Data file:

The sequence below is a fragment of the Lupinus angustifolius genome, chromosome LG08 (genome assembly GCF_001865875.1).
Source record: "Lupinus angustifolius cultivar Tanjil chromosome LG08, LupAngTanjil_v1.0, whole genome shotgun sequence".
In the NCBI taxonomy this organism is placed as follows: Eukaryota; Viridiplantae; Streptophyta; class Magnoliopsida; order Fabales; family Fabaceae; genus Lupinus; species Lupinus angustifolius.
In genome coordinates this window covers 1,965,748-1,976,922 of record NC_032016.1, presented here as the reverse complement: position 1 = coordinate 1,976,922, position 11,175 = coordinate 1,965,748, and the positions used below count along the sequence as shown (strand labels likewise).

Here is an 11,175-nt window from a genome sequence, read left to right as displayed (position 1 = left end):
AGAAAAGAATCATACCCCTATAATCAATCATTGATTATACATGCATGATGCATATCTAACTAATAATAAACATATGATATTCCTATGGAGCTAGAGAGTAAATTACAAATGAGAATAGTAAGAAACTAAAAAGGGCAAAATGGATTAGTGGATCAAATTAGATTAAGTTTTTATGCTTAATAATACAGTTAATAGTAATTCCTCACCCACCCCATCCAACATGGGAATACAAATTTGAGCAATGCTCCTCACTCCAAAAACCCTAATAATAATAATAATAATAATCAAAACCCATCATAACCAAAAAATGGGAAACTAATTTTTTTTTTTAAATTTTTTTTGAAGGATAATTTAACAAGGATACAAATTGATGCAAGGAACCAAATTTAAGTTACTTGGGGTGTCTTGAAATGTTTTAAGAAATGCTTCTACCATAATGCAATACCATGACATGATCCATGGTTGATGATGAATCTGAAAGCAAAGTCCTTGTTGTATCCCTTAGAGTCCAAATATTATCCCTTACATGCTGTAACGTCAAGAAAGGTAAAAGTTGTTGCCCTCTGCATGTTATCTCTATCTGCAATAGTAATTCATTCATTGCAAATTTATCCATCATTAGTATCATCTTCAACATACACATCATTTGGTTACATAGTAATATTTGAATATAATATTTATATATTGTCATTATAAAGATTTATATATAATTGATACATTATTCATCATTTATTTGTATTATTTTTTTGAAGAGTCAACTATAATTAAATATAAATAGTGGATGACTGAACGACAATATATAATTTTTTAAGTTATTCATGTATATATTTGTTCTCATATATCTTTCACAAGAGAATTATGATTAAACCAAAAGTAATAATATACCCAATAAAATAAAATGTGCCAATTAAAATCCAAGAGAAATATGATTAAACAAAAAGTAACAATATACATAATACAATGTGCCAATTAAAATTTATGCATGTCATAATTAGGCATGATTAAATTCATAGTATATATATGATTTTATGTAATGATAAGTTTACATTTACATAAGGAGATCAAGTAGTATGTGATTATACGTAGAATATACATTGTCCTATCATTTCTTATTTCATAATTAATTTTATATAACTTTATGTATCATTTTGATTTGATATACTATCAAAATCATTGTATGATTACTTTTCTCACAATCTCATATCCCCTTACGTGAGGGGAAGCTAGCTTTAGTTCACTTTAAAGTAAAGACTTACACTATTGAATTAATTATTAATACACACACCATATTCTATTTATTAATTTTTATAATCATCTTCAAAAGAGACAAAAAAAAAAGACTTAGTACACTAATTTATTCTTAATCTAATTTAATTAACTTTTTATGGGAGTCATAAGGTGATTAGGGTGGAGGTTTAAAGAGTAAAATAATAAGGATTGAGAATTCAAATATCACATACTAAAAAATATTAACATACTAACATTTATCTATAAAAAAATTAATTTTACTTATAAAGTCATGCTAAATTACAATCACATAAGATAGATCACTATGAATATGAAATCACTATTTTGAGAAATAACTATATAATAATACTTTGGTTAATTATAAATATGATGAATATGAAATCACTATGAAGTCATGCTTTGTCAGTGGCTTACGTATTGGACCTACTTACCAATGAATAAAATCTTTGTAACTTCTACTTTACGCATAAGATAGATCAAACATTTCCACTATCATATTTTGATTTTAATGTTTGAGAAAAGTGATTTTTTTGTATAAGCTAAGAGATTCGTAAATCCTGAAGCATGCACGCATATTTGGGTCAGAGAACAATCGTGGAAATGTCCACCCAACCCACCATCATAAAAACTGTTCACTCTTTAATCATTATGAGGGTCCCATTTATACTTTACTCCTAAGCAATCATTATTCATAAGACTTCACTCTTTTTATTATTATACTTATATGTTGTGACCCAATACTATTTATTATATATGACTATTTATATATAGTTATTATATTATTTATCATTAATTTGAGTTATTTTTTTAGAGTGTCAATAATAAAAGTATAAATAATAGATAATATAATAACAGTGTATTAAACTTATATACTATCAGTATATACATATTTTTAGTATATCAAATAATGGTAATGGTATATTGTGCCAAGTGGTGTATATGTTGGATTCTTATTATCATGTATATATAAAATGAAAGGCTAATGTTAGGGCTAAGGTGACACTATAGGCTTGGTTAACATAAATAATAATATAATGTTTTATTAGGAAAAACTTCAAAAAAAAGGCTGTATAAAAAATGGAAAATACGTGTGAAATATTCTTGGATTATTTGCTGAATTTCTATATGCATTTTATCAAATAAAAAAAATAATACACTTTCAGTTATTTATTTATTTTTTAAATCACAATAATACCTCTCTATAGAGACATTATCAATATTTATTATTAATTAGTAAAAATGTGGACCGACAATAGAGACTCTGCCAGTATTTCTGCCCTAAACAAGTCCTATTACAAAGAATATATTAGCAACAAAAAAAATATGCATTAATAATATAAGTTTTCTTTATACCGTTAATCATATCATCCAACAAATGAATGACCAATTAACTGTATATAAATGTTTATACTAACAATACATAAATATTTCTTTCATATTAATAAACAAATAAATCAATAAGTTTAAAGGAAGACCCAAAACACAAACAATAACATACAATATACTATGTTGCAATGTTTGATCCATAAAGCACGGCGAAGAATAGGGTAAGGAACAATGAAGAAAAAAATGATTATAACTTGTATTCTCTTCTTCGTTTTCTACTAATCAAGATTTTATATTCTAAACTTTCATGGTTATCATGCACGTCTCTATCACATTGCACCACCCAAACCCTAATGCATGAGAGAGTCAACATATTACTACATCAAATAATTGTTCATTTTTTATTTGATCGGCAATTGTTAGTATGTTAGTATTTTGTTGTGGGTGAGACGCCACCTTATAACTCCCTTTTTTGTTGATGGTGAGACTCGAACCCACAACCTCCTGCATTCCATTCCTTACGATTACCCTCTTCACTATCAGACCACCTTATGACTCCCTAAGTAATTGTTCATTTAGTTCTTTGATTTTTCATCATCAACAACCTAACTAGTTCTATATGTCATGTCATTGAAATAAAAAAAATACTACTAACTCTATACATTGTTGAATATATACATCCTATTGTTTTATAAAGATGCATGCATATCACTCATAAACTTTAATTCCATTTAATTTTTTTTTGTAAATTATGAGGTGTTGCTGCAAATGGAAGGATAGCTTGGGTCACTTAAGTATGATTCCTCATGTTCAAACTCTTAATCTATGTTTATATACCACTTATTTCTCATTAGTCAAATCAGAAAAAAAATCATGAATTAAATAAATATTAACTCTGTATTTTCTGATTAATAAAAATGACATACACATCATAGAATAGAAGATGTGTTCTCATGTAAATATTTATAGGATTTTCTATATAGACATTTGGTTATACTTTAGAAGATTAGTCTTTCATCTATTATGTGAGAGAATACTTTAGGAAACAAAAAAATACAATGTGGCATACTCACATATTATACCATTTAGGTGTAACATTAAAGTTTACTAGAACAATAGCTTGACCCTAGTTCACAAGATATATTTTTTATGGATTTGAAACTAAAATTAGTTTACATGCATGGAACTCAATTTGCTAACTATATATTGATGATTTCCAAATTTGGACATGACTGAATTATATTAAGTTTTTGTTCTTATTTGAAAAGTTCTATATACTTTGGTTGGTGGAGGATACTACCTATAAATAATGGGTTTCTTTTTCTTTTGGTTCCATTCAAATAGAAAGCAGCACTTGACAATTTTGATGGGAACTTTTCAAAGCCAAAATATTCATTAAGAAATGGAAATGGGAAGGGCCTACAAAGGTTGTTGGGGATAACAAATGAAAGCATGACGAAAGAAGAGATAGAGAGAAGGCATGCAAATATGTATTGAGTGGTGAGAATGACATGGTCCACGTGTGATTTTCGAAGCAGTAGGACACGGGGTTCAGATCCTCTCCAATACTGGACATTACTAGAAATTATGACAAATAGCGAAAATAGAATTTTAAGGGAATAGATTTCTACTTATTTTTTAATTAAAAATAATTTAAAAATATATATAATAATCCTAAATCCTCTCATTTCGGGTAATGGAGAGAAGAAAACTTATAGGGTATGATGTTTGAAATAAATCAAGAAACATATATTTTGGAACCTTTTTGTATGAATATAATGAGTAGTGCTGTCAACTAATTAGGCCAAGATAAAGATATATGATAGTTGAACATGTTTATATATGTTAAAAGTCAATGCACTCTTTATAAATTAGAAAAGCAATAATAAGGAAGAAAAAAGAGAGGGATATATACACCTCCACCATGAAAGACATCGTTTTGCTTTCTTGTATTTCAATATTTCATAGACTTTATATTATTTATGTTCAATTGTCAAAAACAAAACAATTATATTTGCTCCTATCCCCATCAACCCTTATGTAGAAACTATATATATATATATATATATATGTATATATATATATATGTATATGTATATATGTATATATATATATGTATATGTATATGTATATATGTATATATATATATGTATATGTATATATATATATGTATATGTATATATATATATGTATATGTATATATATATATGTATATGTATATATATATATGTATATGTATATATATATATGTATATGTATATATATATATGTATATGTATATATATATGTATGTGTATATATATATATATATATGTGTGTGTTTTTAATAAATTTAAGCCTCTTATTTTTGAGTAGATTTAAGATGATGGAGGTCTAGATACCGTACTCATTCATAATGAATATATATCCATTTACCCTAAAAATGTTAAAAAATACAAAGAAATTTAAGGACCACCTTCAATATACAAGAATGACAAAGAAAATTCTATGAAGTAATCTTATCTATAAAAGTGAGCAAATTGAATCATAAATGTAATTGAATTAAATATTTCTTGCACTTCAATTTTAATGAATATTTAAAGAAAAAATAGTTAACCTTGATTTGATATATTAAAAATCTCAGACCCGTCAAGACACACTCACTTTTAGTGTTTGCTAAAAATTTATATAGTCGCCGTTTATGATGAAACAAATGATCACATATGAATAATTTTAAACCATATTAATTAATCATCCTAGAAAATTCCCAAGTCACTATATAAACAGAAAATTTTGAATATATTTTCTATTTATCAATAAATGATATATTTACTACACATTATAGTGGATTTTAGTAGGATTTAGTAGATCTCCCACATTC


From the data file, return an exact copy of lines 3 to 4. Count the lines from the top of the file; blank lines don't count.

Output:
In the NCBI taxonomy this organism is placed as follows: Eukaryota; Viridiplantae; Streptophyta; class Magnoliopsida; order Fabales; family Fabaceae; genus Lupinus; species Lupinus angustifolius.
In genome coordinates this window covers 1,965,748-1,976,922 of record NC_032016.1, presented here as the reverse complement: position 1 = coordinate 1,976,922, position 11,175 = coordinate 1,965,748, and the positions used below count along the sequence as shown (strand labels likewise).